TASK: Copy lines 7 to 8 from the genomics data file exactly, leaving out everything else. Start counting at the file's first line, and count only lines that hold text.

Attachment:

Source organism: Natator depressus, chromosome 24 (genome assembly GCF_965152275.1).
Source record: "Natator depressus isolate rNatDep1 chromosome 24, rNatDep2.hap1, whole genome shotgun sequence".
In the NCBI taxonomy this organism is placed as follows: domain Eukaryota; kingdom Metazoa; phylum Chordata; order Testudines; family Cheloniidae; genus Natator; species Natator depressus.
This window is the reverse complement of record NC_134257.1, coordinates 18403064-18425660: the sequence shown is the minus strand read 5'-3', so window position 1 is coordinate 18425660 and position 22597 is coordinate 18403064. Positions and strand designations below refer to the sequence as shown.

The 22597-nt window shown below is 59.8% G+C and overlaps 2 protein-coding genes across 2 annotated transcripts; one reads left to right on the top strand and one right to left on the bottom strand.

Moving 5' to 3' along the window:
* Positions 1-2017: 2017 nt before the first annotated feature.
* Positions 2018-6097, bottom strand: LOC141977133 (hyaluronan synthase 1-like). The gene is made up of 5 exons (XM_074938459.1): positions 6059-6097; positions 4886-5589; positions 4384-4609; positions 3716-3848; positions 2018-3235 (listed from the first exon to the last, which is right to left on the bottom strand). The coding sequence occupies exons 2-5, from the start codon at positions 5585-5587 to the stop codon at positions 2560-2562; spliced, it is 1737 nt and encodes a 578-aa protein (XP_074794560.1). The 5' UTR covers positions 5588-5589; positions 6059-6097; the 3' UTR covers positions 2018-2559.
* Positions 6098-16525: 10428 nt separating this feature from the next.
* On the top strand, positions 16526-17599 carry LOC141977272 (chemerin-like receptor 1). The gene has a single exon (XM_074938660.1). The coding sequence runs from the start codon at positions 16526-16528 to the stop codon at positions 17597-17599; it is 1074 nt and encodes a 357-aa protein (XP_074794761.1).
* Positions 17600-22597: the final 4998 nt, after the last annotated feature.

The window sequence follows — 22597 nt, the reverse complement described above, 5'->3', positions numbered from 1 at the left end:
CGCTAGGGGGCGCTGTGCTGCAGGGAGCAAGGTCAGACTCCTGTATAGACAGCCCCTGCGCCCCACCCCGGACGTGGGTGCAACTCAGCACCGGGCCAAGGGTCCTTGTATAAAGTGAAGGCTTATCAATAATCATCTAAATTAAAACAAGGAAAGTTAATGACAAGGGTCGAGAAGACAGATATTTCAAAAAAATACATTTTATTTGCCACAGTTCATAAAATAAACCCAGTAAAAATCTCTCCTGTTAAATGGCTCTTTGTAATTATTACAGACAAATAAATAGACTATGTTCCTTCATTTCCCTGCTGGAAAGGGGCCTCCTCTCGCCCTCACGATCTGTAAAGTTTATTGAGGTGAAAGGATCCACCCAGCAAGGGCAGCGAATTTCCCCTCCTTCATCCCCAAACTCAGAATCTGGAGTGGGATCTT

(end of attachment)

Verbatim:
* Positions 1-2017: 2017 nt before the first annotated feature.
* Positions 2018-6097, bottom strand: LOC141977133 (hyaluronan synthase 1-like). The gene is made up of 5 exons (XM_074938459.1): positions 6059-6097; positions 4886-5589; positions 4384-4609; positions 3716-3848; positions 2018-3235 (listed from the first exon to the last, which is right to left on the bottom strand). The coding sequence occupies exons 2-5, from the start codon at positions 5585-5587 to the stop codon at positions 2560-2562; spliced, it is 1737 nt and encodes a 578-aa protein (XP_074794560.1). The 5' UTR covers positions 5588-5589; positions 6059-6097; the 3' UTR covers positions 2018-2559.